Share this article via these popular social media networks
del.icio.usdel.icio.us DiggDigg RedditReddit GoogleGoogle




Memory Foam Mattress Review
Newsletters :: SpaceDaily :: SpaceWar :: TerraDaily :: Energy Daily
XML Feeds :: Space News :: Earth News :: War News :: Solar Energy News





CLIMATE SCIENCE
Nobel prize-winning scientist cites evidence of link between extreme weather, global warming
Philadelphia PA (SPX) Aug 22, 2012
New scientific analysis strengthens the view that record-breaking summer heat, crop-withering drought and other extreme weather events in recent years do, indeed, result from human activity and global warming, Nobel Laureate Mario J. Molina, Ph.D., said. Molina, who shared the 1995 Nobel Prize in Chemistry for helping save the world from the consequences of ozone depletion, presented the k ... read more


CLIMATE SCIENCE
Green Climate Fund to hold next meeting in South Korea

Tanker-bus crash inferno kills 36 in China

China bridge collapse kills three

Haiti demolishes quake-ruined presidential palace

CLIMATE SCIENCE
Is This Real or Just Fantasy? ONR Augmented-Reality Initiative Progresses

SciTechTalk: Tablets: Does size matter?

US braces for holiday clash of tech giants

Apple scores huge win over Samsung in patent case

CLIMATE SCIENCE
Isaac rains boost Cuba water reserves

Finland leads major counter-pollution drill in Baltic Sea

Sea life 'facing major shock'

U OF A expert pinpoints nutrient behind fresh water algae blooms

CLIMATE SCIENCE
Arctic ice melts to record low: US researchers

New climate history adds to understanding of recent Antarctic Peninsula warming

Greenpeace raids Russian Arctic oil platform

Google online maps embark on Arctic adventure

CLIMATE SCIENCE
Access to water key for food security: FAO chief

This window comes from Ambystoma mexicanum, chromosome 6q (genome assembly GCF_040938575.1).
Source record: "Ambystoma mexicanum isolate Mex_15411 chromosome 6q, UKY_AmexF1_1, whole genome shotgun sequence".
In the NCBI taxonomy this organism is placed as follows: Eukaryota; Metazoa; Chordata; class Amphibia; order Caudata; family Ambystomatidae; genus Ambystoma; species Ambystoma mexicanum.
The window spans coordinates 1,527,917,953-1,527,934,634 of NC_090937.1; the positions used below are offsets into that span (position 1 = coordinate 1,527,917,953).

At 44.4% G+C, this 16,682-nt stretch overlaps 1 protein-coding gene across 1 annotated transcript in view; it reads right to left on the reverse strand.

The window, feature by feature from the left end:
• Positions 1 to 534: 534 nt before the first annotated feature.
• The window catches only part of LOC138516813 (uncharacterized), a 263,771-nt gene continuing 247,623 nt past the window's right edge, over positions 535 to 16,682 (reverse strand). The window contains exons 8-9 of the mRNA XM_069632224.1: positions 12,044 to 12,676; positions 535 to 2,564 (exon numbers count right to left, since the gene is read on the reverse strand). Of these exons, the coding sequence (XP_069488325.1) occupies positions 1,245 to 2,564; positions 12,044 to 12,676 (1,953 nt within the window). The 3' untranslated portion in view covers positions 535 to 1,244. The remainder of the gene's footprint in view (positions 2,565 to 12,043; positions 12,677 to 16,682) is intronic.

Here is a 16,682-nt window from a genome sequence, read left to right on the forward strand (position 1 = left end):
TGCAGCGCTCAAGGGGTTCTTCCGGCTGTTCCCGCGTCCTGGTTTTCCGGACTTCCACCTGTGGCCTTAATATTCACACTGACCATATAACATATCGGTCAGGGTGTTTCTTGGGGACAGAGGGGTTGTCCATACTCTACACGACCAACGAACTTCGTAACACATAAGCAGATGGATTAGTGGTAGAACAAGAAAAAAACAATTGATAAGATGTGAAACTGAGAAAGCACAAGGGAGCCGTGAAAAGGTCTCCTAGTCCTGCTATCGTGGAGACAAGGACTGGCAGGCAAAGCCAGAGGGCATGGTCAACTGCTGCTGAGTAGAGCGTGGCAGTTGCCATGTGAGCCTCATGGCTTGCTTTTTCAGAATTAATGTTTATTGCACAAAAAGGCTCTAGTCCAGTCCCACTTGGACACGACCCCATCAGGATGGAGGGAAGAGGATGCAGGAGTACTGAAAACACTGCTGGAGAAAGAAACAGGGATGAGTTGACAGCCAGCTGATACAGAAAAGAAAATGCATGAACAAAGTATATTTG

Underground solution to starving rice plants

Good news for banana lovers: Help may be on the way to slow that rapid over-ripening

Soybeans Susceptible to Man-Made Materials in Soil

CLIMATE SCIENCE
Floods kill 10, displace 20,000 in Nigeria after dam opened

7.3 quake off El Salvador, no injuries or damage

Flooding kills 11, displaces hundreds in northern Nigeria

Isaac hammers Haiti, delays US Republican convention

CLIMATE SCIENCE
U.S. AFRICOM wants more guard partnerships

South Sudan's military chief Paulino Matip dies

Kenyan, Ugandan troops battle al-Shabaab

S.Africa police say mine killings were self-defence; 34 dead

CLIMATE SCIENCE
Man mistakes son for monkey, shoots him dead

More Clues About Why Chimps and Humans Are Genetically Different

More sophisticated wiring, not just bigger brain, helped humans evolve beyond chimps

Once again with feeling: Australian science tugs heart-strings




The content herein, unless otherwise known to be public domain, are Copyright 1995-2014 - Space Media Network. AFP, UPI and IANS news wire stories are copyright Agence France-Presse, United Press International and Indo-Asia News Service. ESA Portal Reports are copyright European Space Agency. All NASA sourced material is public domain. Additional copyrights may apply in whole or part to other bona fide parties. Advertising does not imply endorsement,agreement or approval of any opinions, statements or information provided by Space Media Network on any Web page published or hosted by Space Media Network. Privacy Statement